Could Ford’s Rise with Youth Send Toyota the Way of Oldsmobile?


The sure way to sell to young people

My grandpa drove an Oldsmobile.

Maybe if it had been a cool one, like an old Starfire or something, my perception of the brand would have been different. But his car was anything but cool… an early ’90s Cutlass Ciera. Eww.

So it was no real surprise to me when Oldsmobile closed shop. In my mind, it simply ran out of customers. What young person would want to buy a car with “Old” right in the name?

Today I have to wonder if Toyota could follow that same path.

To me, Toyota symbolizes quality and reliability. To younger people, the brand perception is being built around conservative styling, mass recalls, and congressional hearings. Not exactly ways to build trust with Generation Y.

Young people now entering the car-buying world are much less familiar with Toyota’s stellar history. Their parents might recommend a Toyota, but that would be like my grandpa telling me to go buy an Olds.

No way.

So where are the young people looking today? Ford.

According to a Detroit News story, young car buyers are being drawn into Ford dealerships by the automaker’s technology, and they are bringing their parents with them. That’s pretty good proof that Ford’s gamble to sell technology by partnering with Microsoft and Sony is paying off.

With Ford’s Sync technology, drivers can control their cell phones and music players with voice commands. That’s the kind of thing that will influence how iPad-obsessed members of Gen Y think about a car company. That, and the fact that Ford was the only U.S. automaker to rebuild its business without government help, bode well for a profitable future.

And no, I don’t think Toyota will go out of business, but I do think it has some serious ground to make up with young people if it wants to keep pace with the Blue Oval.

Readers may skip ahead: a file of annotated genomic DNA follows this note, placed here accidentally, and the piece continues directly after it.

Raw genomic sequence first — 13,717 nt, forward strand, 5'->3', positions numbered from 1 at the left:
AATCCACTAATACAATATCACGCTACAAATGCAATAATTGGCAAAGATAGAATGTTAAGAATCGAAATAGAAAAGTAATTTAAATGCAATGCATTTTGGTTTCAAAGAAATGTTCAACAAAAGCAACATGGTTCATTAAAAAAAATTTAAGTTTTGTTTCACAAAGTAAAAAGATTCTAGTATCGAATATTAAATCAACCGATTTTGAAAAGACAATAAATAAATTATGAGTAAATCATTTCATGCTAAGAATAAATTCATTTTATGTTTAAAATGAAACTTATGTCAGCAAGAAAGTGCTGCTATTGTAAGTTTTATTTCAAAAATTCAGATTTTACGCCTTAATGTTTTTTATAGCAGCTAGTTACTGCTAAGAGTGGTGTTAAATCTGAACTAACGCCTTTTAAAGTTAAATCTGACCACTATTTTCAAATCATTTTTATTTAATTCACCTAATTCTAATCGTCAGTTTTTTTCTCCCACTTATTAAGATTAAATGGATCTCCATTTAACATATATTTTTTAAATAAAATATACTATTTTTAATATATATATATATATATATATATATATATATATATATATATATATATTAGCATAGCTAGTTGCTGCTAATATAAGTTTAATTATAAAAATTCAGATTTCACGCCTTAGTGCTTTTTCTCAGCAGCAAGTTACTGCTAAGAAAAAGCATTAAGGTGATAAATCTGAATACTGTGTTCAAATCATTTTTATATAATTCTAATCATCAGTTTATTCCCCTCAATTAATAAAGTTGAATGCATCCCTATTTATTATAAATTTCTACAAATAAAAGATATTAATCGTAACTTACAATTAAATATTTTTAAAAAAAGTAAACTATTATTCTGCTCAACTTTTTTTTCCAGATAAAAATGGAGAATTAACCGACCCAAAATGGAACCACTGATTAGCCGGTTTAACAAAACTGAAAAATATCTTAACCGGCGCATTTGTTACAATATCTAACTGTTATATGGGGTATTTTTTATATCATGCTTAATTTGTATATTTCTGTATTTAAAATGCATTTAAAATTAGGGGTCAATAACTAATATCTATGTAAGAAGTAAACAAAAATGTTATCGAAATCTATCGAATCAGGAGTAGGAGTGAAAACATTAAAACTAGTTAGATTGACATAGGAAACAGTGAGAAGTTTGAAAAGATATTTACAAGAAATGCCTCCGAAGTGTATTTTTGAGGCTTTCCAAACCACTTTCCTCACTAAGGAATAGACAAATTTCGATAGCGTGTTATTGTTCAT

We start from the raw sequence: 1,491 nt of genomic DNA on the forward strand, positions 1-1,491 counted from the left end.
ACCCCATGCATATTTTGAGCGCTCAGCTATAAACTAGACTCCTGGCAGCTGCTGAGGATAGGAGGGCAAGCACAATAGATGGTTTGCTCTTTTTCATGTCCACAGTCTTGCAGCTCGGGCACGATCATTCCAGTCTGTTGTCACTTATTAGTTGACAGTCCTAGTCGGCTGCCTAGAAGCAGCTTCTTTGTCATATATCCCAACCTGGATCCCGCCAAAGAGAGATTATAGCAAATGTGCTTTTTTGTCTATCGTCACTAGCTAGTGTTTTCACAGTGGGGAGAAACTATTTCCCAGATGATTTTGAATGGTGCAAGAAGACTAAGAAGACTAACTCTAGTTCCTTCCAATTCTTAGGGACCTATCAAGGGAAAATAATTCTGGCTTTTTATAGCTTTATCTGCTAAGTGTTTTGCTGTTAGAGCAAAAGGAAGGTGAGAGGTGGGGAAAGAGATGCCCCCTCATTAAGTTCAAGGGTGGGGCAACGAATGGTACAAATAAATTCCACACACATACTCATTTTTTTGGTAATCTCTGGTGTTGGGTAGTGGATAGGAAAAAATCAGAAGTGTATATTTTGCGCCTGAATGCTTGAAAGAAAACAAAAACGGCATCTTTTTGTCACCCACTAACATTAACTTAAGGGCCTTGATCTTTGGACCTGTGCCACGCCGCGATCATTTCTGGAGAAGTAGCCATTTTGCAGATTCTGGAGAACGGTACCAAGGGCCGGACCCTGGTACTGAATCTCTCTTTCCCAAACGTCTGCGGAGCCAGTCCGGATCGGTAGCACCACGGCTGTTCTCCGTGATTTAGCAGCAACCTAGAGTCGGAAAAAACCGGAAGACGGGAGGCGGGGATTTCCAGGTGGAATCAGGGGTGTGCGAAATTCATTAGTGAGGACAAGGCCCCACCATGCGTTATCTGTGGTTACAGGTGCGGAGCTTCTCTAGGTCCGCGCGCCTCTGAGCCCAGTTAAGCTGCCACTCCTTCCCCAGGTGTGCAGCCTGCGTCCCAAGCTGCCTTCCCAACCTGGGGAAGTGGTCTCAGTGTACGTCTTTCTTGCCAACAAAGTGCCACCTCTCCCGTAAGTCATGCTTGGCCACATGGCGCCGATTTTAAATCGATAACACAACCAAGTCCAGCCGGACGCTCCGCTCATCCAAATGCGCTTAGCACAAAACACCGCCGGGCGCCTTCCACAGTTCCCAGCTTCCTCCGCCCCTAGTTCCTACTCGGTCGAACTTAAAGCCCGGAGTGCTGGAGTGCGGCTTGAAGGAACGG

Are there any compelling reasons for American youth to buy a Toyota instead of a Ford? I think in the youth market Ford is the hands-down winner?


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  1. @ jgoods
    Sync is terrible? I thought so at first too. But using voice to link up cell phones and music players in the car is brilliant. The next generation of car buyers want their life integrated to everything. Ford’s on top of that and will grow along with Gen Y.

  2. Tim makes good points. I will bet Toyota is well aware of their problems by now, and I would never count out what is still a very strong and successful company. They are using cars like the Scion to find a youth market–how well isn’t yet clear. I think electronic gadgetry in cars, like the Ford-MS Sync, is terrible but it seems to win over the younger buyers.

  3. I agree that unless Toyota makes some changes, they could follow GM’s Oldsmobile brand, which was heavily discounted as the brand faltered and eventually met with oblivion. Is not Toyota currently heavily discounting their own brand? Although reeling from the current bad publicity, Toyota still leads the pack in terms of global market share.

    One of Toyota’s problems that is described in this post: they have been deaf to the “voice of the customer.” This was not always the case. At one time, Toyota carefully analyzed their customers’ needs, bringing to market the innovative Lexus luxury brand. As a result, they grabbed market share away from competitors such as BMW, Mercedes and Cadillac.

    However, lately Toyota has ignored what their customers’ expect in terms of safety and quality. Many believe that Toyota has stoned-walled the NHTSA–regarding internal, quality problems–for several years. Toyota must solve three problems to get back on track:

    1) Establish top management leadership
    2) Fix cracks in the “Toyota Production System”
    3) Revamp its organizational structure.

    By fixing the root causes of their problems, Toyota may be able to compete with Ford for the allegiance of younger buyers.

    Tim Mojonnier

  4. Ford’s got a lot of things going for it right now: the Sync system, the Focus Hybrid, improving reliability ratings, the fact that it didn’t take bailout bucks, and Americans’ desire to help our economy by buying from U.S. companies. And Toyota completely mishandled, at least initially, the PR nightmare of its recent unintended acceleration issues and recalls. I’d say Ford deserves to take some of Toyota’s market share, particularly among young people.

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